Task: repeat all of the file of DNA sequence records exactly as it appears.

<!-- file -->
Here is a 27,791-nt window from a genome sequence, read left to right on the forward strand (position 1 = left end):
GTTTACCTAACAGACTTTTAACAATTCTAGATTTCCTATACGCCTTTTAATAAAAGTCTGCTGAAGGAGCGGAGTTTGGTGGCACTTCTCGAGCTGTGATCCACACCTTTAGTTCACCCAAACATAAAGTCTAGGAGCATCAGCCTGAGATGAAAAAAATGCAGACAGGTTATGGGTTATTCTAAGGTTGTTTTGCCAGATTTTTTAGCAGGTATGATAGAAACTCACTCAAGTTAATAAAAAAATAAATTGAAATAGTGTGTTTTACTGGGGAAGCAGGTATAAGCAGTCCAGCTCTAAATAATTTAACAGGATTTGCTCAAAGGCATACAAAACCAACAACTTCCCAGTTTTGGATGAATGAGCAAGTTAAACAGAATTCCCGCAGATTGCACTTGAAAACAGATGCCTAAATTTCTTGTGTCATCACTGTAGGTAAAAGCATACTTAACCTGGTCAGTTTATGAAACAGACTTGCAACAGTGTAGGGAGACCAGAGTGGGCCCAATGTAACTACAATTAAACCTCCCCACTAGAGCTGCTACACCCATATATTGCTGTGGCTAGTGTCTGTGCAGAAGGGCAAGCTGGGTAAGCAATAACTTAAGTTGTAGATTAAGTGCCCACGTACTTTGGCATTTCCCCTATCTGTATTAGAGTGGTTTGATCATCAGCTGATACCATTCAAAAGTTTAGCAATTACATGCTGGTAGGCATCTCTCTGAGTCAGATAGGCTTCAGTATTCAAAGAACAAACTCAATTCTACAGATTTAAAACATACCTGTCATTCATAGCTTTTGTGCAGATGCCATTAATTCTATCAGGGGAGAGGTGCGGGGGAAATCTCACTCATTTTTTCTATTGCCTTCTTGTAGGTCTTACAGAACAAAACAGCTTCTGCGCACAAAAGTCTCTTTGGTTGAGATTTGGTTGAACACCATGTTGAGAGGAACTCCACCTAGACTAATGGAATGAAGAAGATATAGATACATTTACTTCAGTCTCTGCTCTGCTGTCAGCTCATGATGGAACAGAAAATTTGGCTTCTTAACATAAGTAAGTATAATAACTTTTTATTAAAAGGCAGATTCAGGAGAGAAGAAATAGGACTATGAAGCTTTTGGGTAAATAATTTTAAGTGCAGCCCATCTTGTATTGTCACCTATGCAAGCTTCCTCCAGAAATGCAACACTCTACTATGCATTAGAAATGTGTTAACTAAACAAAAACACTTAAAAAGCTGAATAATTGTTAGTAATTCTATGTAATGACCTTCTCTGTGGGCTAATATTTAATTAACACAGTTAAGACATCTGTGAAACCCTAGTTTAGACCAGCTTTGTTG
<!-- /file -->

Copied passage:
Here is a 27,791-nt window from a genome sequence, read left to right on the forward strand (position 1 = left end):
GTTTACCTAACAGACTTTTAACAATTCTAGATTTCCTATACGCCTTTTAATAAAAGTCTGCTGAAGGAGCGGAGTTTGGTGGCACTTCTCGAGCTGTGATCCACACCTTTAGTTCACCCAAACATAAAGTCTAGGAGCATCAGCCTGAGATGAAAAAAATGCAGACAGGTTATGGGTTATTCTAAGGTTGTTTTGCCAGATTTTTTAGCAGGTATGATAGAAACTCACTCAAGTTAATAAAAAAATAAATTGAAATAGTGTGTTTTACTGGGGAAGCAGGTATAAGCAGTCCAGCTCTAAATAATTTAACAGGATTTGCTCAAAGGCATACAAAACCAACAACTTCCCAGTTTTGGATGAATGAGCAAGTTAAACAGAATTCCCGCAGATTGCACTTGAAAACAGATGCCTAAATTTCTTGTGTCATCACTGTAGGTAAAAGCATACTTAACCTGGTCAGTTTATGAAACAGACTTGCAACAGTGTAGGGAGACCAGAGTGGGCCCAATGTAACTACAATTAAACCTCCCCACTAGAGCTGCTACACCCATATATTGCTGTGGCTAGTGTCTGTGCAGAAGGGCAAGCTGGGTAAGCAATAACTTAAGTTGTAGATTAAGTGCCCACGTACTTTGGCATTTCCCCTATCTGTATTAGAGTGGTTTGATCATCAGCTGATACCATTCAAAAGTTTAGCAATTACATGCTGGTAGGCATCTCTCTGAGTCAGATAGGCTTCAGTATTCAAAGAACAAACTCAATTCTACAGATTTAAAACATACCTGTCATTCATAGCTTTTGTGCAGATGCCATTAATTCTATCAGGGGAGAGGTGCGGGGGAAATCTCACTCATTTTTTCTATTGCCTTCTTGTAGGTCTTACAGAACAAAACAGCTTCTGCGCACAAAAGTCTCTTTGGTTGAGATTTGGTTGAACACCATGTTGAGAGGAACTCCACCTAGACTAATGGAATGAAGAAGATATAGATACATTTACTTCAGTCTCTGCTCTGCTGTCAGCTCATGATGGAACAGAAAATTTGGCTTCTTAACATAAGTAAGTATAATAACTTTTTATTAAAAGGCAGATTCAGGAGAGAAGAAATAGGACTATGAAGCTTTTGGGTAAATAATTTTAAGTGCAGCCCATCTTGTATTGTCACCTATGCAAGCTTCCTCCAGAAATGCAACACTCTACTATGCATTAGAAATGTGTTAACTAAACAAAAACACTTAAAAAGCTGAATAATTGTTAGTAATTCTATGTAATGACCTTCTCTGTGGGCTAATATTTAATTAACACAGTTAAGACATCTGTGAAACCCTAGTTTAGACCAGCTTTGTTG